8 of 16Theo Westenberger/SYGMA/SI
1989-90 Detroit Pistons
Bill Laimbeer and Rick Mahorn were the enforcers of the "Bad Boys," who won back-to-back NBA titles on the strength of their suffocating defense and unrelenting physical style of play. Rival stars such as Larry Bird and Charles Barkley would be the first to testify to that.
9 of 16Walter Iooss Jr./SI
1985 Chicago Bears
Their funky quarterback Jim McMahon mooned helicopters before leading the Bears to the Super Bowl XX title. They did the "Super Bowl Shuffle." Their vaunted 46 defense left a trail of maimed quarterbacks in its wake as Chicago finished the season 15-1. In the playoffs, they allowed a total of 10 points in three games. They would bring in defensive tackle/kitchen appliance William "The Refrigerator" Perry to run in touchdowns from the goal line, just to pour salt on the wound.
10 of 16Walter Iooss Jr./SI
1977-78 New York Yankees
Bombastic Reggie Jackson was the straw that stirred the 1977-78 World Series champions, a tumultuous crew known as The Bronx Zoo for their endless clubhouse turmoil, backpage headlines and sniping with equally-bombastic owner George Steinbrenner.
11 of 16AP
1991-92 Duke Blue Devils
They were good, they had the swagger of national champions, and they stomped on chests. Or at least the most hated man in Kentucky -- Christian Laettner -- did, making his mark on Aminu Timberlake's chest in the 1992 regional final, then going on to hit the winning shot. Afterward, Coach K wasn't exactly a bundle of sportsmanship. Even his mentor, Bobby Knight, didn't speak to him for months following that tourney.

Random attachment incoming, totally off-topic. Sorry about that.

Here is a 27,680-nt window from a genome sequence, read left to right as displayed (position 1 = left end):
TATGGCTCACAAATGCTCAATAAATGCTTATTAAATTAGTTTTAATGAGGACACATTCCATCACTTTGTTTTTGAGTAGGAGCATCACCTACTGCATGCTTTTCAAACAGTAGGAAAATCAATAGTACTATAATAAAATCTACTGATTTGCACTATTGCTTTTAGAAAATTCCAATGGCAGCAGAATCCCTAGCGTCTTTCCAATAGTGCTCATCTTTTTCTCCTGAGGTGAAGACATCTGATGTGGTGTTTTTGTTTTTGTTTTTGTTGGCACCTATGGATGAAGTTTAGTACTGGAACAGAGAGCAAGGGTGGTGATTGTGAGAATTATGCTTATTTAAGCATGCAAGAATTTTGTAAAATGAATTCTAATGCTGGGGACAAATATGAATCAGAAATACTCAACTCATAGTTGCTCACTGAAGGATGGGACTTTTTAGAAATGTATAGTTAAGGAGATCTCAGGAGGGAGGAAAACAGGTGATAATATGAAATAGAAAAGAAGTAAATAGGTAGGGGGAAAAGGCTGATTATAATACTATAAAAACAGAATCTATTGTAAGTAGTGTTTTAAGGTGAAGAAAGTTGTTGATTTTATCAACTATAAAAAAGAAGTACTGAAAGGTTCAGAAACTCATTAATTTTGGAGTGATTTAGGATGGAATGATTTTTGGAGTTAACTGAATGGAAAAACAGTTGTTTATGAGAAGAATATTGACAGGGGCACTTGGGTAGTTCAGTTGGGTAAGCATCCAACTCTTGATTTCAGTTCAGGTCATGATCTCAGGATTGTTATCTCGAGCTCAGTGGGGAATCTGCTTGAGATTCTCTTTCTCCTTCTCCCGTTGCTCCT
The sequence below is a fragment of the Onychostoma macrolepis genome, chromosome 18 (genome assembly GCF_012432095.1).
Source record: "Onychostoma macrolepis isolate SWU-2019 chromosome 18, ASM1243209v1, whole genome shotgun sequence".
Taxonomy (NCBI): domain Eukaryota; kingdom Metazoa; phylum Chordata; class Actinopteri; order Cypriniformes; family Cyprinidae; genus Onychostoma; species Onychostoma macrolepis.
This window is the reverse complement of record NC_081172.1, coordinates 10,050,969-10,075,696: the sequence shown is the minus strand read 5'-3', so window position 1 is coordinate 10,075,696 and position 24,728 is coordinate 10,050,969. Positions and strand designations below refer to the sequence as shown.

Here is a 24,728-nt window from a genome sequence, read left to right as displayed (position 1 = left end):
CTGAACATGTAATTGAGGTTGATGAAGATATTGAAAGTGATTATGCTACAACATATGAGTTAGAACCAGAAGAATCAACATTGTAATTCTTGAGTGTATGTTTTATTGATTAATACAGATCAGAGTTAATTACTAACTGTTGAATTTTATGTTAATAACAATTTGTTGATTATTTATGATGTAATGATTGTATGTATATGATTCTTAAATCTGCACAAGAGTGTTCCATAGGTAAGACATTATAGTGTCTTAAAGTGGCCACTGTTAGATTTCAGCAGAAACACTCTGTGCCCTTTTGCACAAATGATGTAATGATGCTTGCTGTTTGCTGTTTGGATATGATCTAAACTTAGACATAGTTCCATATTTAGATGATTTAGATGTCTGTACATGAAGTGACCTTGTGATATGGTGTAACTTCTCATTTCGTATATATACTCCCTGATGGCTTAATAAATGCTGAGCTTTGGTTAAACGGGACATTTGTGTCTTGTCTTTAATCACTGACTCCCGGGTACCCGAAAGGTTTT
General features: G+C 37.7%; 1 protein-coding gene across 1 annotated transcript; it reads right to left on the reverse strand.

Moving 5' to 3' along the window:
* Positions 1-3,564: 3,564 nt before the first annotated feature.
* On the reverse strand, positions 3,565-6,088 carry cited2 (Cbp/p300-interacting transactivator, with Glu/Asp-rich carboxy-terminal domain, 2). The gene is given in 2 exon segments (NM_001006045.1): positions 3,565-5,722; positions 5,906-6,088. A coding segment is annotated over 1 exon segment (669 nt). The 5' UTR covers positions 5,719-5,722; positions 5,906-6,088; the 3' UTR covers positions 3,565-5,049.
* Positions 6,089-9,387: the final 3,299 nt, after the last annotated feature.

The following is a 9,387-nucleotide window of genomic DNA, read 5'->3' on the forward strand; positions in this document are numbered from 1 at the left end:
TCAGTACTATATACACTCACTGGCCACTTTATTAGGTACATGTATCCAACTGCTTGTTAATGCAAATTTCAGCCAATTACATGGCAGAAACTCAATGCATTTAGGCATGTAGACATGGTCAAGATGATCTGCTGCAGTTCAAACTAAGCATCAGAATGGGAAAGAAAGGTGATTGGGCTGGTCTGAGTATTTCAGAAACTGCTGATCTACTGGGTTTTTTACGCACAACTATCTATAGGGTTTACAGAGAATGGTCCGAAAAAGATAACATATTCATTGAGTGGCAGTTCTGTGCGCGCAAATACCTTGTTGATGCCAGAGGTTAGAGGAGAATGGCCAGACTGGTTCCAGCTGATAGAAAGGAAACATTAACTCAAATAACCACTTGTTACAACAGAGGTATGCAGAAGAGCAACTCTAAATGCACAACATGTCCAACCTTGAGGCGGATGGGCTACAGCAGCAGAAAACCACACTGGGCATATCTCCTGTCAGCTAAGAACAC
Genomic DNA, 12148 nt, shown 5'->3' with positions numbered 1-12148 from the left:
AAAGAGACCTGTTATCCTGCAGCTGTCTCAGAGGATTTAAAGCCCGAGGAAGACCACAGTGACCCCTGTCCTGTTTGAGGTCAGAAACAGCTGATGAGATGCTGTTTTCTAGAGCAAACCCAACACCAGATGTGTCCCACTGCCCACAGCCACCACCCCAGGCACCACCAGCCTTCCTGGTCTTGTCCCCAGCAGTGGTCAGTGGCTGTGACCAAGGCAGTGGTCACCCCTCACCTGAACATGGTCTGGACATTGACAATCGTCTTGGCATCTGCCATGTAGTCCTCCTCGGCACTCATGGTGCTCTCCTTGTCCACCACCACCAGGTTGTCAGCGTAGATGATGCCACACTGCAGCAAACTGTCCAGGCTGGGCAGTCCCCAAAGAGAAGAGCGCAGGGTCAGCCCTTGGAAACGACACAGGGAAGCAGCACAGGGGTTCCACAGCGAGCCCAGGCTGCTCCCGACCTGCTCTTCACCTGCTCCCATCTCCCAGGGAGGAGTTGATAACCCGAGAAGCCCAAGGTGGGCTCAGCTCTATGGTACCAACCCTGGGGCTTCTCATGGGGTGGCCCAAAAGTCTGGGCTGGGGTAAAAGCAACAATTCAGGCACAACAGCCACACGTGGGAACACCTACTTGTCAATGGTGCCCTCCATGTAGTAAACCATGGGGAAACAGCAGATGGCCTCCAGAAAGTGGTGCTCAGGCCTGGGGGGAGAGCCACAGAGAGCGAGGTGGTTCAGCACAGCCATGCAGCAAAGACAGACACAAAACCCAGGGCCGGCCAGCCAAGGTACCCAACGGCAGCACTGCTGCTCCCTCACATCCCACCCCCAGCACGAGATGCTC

12 of 16Manny Millan/SI
Michigan's Fab Five
Before showboating was synonymous with college basketball, there was Michigan's Fab Five of Chris Webber, Jalen Rose, Juwan Howard, Jimmy King and Ray Jackson. They introduced the baggy shorts, became fan favorites overnight and were the beginning of the flashy play -- and no one likes flashy play when it only goes one way.
13 of 16Al Messerschmidt/WireImage.com
1970s Oakland Raiders
They were scruffy pirates who refused to live by any of the NFL rules at the time -- they didn't dress up for road trips and they sat on their helmets during practice. The Raiders of Ted "Mad Stork" Hendricks, John "Tooz" Matsuzak and Jack "The Assassin" Tatum were the ones who cultivated the intimidating Silver and Black persona, all while displaying a "Commitment to Excellence" in the standings.
14 of 16John D. Hanlon/SI
Broad Street Bullies
They won two Stanley Cups with David "The Hammer" Schultz. Pop quiz: Where does the nickname come from? Maybe from Schultz's ability to do what he did in one of the era's most famous fights, when he hammered the Rangers' Dale Rolfe. The Bullies were only fun to play against if you enjoyed getting your teeth extracted.
15 of 16Tony Triolo/SI
Big Bad Bruins
Bobby Orr revolutionized the game as an offensively-gifted defenseman with a not-so-charming personality. The Bruins won Stanley Cups in 1970 and '72 and made for good rivals of the Broad Street Bullies.
16 of 16Hy Peskin/SI
1960s Boston Celtics
The Celtics under Red Auerbach were famous for a few things: winning (nine titles in 10 years), Bob Cousy's showboating and, of course, the cigar Auerbach would light when a victory seemed to be in hand.